Warren from Marin County shared this beautiful draping albino chimera with Chimera Redwoods. Tom met up with him and was pleasantly surprised to see a large branch exhibiting an eight-foot section of mutated foliage. The branch growing from a normal green redwood creates a beautiful mosaic pattern of green and yellow. According to Warren, this aerial chimera is about ten years old and appears to be getting larger. Thanks again Warren for sharing this super find!
Wendy from the East Bay reported this cellular green albino redwood growing elusively in the Oakland Hills. We had reports of this albino redwood back in 2013 and explored the area with no luck. Thanks to Wendy and her dog Annie, we were able to track down this beautiful find. Appearing quite photogenic, this cellular green albino redwood appears to be growing independently from other nearby redwoods. Under the surface, this albino redwood is connected to the root system of the green redwood behind it.
Located deep within the forests of Mendocino County, Howard shares with us this white albino redwood known by early homesteaders since the 1930’s. Passed on by word of mouth by just a few people over the years, this tree is making its first public debut. The tree stands around 12 feet tall & has accumulated layers of duff from years of redwood needle replacement. As the fragile albino foliage dies, other new sprouts take its place. Over time albinos like this become beautiful hedges. Thanks to Saundra at Joe's R/K & Grill for putting us in touch with Howard.
Lead Wildlife Biologist Shad & his botanist coworker Haley shared with us four beautiful white albino redwoods near Anderson Valley in Mendocino County. The tallest stands in at just under 30 feet. Known since the 1950’s, these trees have been carefully protected by Mendocino Redwood Company who’s managing the surrounding forest. Thanks to their good stewardship, these albino redwoods should continue to live on for many more years to come.
Pete from Sacramento County (not pictured) shares with us the third mottled albino redwood known in existence. The tree is approximately 15 years old and was obtained at the California State Fair. For unknown reasons the tree mysteriously started producing variegated foliage at a young age. Pete hopes to train his tree into a full-size redwood that one day may rival the super chimeras found within this website. Best to luck Pete and thanks for sharing this truly one of a kind redwood!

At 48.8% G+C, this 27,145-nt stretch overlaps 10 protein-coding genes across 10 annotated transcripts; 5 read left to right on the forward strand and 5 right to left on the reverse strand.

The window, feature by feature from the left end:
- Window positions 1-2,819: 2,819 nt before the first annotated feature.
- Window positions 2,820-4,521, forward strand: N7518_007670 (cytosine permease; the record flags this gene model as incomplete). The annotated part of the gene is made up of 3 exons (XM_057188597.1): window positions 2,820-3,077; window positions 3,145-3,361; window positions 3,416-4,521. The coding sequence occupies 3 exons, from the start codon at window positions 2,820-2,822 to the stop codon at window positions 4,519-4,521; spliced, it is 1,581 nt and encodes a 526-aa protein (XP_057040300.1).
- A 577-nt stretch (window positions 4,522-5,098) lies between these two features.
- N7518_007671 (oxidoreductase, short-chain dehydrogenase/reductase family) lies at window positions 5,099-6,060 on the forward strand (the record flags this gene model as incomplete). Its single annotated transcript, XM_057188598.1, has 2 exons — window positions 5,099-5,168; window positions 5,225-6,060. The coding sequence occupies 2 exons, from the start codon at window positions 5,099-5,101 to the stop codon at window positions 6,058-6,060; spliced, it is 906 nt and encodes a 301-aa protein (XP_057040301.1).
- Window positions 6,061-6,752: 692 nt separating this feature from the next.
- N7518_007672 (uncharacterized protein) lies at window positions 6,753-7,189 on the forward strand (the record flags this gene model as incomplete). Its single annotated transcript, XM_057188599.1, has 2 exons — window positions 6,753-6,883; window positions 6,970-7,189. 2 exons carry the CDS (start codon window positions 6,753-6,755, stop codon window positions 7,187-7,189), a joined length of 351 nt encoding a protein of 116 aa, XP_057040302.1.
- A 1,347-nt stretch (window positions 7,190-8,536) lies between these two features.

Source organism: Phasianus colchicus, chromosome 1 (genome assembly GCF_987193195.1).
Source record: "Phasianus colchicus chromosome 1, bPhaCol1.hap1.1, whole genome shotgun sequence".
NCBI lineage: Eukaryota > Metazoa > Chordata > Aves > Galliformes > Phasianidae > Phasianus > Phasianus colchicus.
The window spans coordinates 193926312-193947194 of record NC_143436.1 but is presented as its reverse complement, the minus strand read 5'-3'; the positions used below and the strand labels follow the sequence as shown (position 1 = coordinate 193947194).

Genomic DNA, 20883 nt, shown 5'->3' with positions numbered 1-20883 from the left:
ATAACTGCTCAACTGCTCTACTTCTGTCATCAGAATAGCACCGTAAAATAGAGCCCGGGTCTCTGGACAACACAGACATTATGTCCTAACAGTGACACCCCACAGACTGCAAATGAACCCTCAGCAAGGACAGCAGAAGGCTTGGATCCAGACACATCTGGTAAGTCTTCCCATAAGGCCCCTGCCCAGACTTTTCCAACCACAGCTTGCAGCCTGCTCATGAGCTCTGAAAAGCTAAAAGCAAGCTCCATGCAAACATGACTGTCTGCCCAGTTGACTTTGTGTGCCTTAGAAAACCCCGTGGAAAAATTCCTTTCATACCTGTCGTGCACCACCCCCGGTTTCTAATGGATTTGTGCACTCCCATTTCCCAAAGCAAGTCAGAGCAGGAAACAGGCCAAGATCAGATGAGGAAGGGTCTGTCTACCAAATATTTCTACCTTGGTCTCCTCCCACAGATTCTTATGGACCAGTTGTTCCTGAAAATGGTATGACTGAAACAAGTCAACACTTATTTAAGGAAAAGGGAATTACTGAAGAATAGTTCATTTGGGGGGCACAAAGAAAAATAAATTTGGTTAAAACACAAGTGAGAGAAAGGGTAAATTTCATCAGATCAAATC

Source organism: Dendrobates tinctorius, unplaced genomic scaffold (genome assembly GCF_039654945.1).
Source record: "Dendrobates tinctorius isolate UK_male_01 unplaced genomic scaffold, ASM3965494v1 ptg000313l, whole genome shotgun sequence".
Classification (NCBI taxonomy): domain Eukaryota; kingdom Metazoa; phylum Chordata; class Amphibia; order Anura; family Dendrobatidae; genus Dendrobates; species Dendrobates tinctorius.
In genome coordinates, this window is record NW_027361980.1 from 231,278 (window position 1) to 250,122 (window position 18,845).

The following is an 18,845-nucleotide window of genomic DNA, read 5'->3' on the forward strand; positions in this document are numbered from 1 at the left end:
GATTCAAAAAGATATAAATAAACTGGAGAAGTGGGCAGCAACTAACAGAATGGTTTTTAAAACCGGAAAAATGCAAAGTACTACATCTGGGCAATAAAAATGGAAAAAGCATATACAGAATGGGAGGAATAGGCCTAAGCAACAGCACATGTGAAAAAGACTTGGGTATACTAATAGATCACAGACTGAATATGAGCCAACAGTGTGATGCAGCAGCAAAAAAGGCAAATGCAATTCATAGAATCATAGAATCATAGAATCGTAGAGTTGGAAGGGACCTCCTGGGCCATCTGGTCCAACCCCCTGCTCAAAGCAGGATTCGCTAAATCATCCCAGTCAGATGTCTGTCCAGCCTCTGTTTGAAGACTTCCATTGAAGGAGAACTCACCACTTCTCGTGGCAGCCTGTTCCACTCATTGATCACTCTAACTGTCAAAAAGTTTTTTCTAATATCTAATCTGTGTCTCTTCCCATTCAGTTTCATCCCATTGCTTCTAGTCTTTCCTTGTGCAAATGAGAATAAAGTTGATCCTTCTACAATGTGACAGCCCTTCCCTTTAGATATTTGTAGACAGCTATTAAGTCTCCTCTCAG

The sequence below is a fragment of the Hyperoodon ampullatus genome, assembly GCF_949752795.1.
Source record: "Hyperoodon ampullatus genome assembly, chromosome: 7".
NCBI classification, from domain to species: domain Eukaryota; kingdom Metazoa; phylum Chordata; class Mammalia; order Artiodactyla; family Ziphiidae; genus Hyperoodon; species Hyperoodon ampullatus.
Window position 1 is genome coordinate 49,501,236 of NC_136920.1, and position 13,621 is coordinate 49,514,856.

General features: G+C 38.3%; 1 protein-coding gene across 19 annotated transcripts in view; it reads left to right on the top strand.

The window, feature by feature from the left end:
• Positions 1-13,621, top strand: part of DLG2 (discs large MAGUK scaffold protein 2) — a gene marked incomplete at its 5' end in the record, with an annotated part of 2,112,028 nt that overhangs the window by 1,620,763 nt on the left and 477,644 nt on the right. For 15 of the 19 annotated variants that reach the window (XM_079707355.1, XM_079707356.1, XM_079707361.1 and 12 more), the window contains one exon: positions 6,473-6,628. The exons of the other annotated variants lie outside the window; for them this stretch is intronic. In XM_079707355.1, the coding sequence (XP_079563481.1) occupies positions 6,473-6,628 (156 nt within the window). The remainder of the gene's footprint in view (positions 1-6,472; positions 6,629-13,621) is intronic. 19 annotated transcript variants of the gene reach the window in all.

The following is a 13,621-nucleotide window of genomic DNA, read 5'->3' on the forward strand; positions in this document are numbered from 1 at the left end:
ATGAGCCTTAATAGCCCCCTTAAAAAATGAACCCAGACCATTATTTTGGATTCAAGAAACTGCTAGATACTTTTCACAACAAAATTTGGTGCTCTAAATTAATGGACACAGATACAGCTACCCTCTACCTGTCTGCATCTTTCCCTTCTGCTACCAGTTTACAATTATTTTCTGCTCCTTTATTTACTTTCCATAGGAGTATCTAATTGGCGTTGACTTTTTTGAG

Originally discovered around dusk by a gentleman named Will, this little sprig of a tree appeared to glow at twilight in the darkness of the forest. Lucky for Will, timing of the light can be everything when looking for albino redwoods. At times too much light and dark contrast can camouflage these trees into the background of obscurity. Sometimes the perfect moment arrives when the lighting is just right to reveal these trees as was in Will’s case. Even the best researchers have walked by albino redwoods hiding in the shadows just a few feet away. Thankfully, Will led us to the tree in the light of the day.
The small white albino redwood Will found is hidden on the banks of a creek in western Marin County. It’s growing between two larger green redwoods and appears only to be a few years’ old.
Tom & Zane give a campfire talk to park vistors about albino redwoods.
Tom Stapleton is certified arborist with a passion of researching and propagating very rare albino redwoods. He along with other albino redwood researchers have traveled hundreds of miles to search out and document the distribution of these very unique trees. Presently Tom knows of over 500+ albino redwood sites in and outside of the natural range. Some of his accomplishments include the successful campaign to save & relocate the world's tallest chimeric redwood known as the Cotati Tree in 2014. Tom also has been the first to successfully asexual propagate the first recognized naturally occurring albino redwood variant known as a chimera in 1997. Chimeric redwoods consisting of two different sets of DNA are extremely rare & only 100+/- are known to exist in the wild. In 2016 Tom and the Holderman family co-patented three chimeric albino redwoods originating from the first cross pollination experiment with albino redwoods in 1976: ‘Mosaic Delight' (USPP26573P3), 'Grand Mosaic' (USPP29606P3) , & 'Early Snow' (USPP29217P2).
Tom hopes by propagating these trees in a controlled environment will lead to more definitive causes of albinism in redwoods. His ongoing research in a greenhouse setting has less of an environmental impact than working with albinos in the forest; It also could lead to better interpretation and protection of redwoods in the natural range. Currently Tom is working with dendrologists, horticulturists, and other tree experts to better understand the distribution and causes of albinism in redwoods.
In his personal life, Tom is a devout Christian who believes that working with these rare trees is a true blessing from our Creator. Tom gives all the credit of these amazing discoveries to God who lovingly bestows His gifts on those who place their trust in Him.
Trust in the Lord with all your heart, and do not lean on your own understanding. In all your ways acknowledge him, and he will make straight your paths.